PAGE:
Yesterday, the 75-year-old pastor died. Despite having had more than 120 deaths here in 3 weeks, we were destroyed. He had managed, despite his condition and our difficulties, to bring PEACE that we no longer had hoped to find. The pastor went to the Lord, and soon we will follow him if matters continue like this.

I haven’t been home for 6 days. I don’t know when I ate last. I realize my worthlessness on this earth. I want to use my last breath to help others. I am happy to have returned to God while I am surrounded by the suffering and death of my fellow men.

Please pray for Italy.

Psalm 107, a Psalm written by King David about one thousand years before Christ was born, proclaims the goodness of God in His deliverance of His people in their many and varied distresses and tribulations. Knowing a little about the poetical structure of this Psalm can be helpful. The introduction is in verses 1-3, and from there David gives four metaphors describing the condition of every man, woman, and child living at any time in our world. In verses 4-9 David describes people who are wandering in the wilderness. In verses 10-16 he writes of those who are suffering as prisoners in a dungeon. In verses 17-22 he tells of those wasting away on a bed of sickness. In verses 23-32 he speaks of those encountering stormy seas. Finally, in verses 33-42 he proclaims God’s care for His people, and he concludes his Psalm in verse 43 by saying a wise man will surely heed the words just uttered, seriously contemplating the lovingkindness of the Lord.

In verses 23-32 David writes of the high hopes and excitement of those who have entered a ship and are going on an ocean voyage. Soon, however, the calm seas are transformed into a raging, turbulent ocean which terrifies and threatens destruction for all the passengers. These experienced sailors, who have weathered many storms before, have exhausted all their “tricks of the trade” to keep them afloat. David vividly describes them as staggering on the deck of the ship like a drunken man. They are at wits’ end.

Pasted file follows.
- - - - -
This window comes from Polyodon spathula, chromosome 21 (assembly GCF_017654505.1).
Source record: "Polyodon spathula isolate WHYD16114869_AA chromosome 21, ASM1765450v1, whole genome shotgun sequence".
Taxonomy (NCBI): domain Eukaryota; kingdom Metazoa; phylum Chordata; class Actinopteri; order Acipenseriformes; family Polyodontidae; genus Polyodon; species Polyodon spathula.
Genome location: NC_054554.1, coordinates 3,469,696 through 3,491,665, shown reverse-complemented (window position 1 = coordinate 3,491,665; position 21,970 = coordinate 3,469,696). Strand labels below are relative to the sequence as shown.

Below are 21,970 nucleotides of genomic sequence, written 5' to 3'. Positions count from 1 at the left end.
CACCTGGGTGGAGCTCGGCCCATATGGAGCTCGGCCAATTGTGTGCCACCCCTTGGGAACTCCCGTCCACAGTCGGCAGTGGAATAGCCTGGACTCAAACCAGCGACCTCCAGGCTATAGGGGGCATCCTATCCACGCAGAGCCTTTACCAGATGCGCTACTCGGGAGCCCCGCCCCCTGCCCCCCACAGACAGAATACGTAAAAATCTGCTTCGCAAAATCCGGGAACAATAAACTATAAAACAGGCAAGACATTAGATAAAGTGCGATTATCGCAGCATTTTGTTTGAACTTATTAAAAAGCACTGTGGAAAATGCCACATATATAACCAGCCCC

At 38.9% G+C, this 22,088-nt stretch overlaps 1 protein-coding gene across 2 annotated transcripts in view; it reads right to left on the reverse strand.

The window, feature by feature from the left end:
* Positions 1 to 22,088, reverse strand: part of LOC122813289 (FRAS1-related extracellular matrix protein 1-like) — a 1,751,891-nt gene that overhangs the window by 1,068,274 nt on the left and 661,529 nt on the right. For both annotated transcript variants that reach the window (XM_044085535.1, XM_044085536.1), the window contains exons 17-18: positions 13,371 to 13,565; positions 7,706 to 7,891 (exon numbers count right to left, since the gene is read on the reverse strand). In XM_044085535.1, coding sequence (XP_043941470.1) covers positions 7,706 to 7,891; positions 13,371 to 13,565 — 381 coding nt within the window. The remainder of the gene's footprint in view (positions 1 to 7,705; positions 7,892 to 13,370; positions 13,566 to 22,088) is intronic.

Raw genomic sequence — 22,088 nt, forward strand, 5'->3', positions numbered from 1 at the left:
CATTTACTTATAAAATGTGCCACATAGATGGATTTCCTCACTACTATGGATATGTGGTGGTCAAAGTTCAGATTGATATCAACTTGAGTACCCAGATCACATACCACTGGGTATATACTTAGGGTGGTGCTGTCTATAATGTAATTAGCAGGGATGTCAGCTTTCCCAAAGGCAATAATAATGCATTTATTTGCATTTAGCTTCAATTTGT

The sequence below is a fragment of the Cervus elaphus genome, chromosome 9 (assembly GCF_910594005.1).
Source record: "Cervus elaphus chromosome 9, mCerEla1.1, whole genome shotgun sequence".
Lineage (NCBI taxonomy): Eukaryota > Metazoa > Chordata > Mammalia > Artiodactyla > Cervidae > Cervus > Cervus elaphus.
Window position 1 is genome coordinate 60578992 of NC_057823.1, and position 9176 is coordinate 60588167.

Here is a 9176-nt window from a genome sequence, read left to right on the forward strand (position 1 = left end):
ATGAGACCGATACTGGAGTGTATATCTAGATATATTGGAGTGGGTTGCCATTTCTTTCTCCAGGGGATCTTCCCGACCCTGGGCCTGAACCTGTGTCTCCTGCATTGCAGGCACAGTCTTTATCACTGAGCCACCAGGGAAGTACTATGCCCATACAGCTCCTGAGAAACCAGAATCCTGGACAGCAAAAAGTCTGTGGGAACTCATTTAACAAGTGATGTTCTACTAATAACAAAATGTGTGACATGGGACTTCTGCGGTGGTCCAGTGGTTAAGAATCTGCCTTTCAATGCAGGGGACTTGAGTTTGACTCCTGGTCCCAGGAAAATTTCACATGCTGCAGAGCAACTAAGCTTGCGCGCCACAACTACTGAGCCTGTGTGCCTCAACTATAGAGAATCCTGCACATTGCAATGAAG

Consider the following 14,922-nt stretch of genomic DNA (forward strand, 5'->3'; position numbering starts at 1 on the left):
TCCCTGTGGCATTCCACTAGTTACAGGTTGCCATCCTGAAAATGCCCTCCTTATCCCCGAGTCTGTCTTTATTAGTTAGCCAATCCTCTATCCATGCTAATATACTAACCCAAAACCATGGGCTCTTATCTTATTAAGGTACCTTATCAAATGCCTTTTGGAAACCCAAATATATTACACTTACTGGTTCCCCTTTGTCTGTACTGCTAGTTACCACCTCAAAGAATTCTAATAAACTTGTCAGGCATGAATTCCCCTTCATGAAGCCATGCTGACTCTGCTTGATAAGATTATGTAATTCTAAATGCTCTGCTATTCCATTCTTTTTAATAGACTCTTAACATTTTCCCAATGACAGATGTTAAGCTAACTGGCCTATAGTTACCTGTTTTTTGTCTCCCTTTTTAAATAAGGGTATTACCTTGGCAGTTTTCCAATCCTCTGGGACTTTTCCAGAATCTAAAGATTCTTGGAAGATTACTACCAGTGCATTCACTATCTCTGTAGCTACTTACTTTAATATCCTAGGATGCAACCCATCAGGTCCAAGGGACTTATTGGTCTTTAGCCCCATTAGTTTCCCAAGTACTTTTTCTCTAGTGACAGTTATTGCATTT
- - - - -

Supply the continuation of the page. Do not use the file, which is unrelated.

It is at that point, however, that they did what every person must do. They did the only thing that anyone should or could do. They cried to the Lord in their trouble. What does this mean? What does it mean “to cry to the Lord?” To get to this place, one must be, as the Psalmist is describing those in the horror of a storm at sea, at wits’ end, verse 27. To be at wits’ end means you have tried everything. You are at a loss of knowing what to do. You have exhausted all possibilities. You have been drawing on your experience, your training, your self-control, your self-discipline, your hard work, the very best doctors, and nothing has worked. You have run out of options. There is nothing else for you to do, but cry out to the Lord, something, of course, you should have done when the first notice of the storm in your life became apparent. In other words, you must come to understand that you do not have the remedy.

This, my friends, is where Dr. Urban is at this present time in Lombardy, Italy, and it appears that God has met him very powerfully and perhaps savingly.

My friends, in light of the present distress of COVID-19 may we pray, asking God to use this pestilence of judgment to drive millions of people to their wits’ end, that they will realize all their hard work, planning, self-confidence, professional abilities, and experience are no match for any time God decides to walk through town in judgment. Pray that people will do the only thing that has proven to work over the history of this world—cry out to the Lord in their trouble.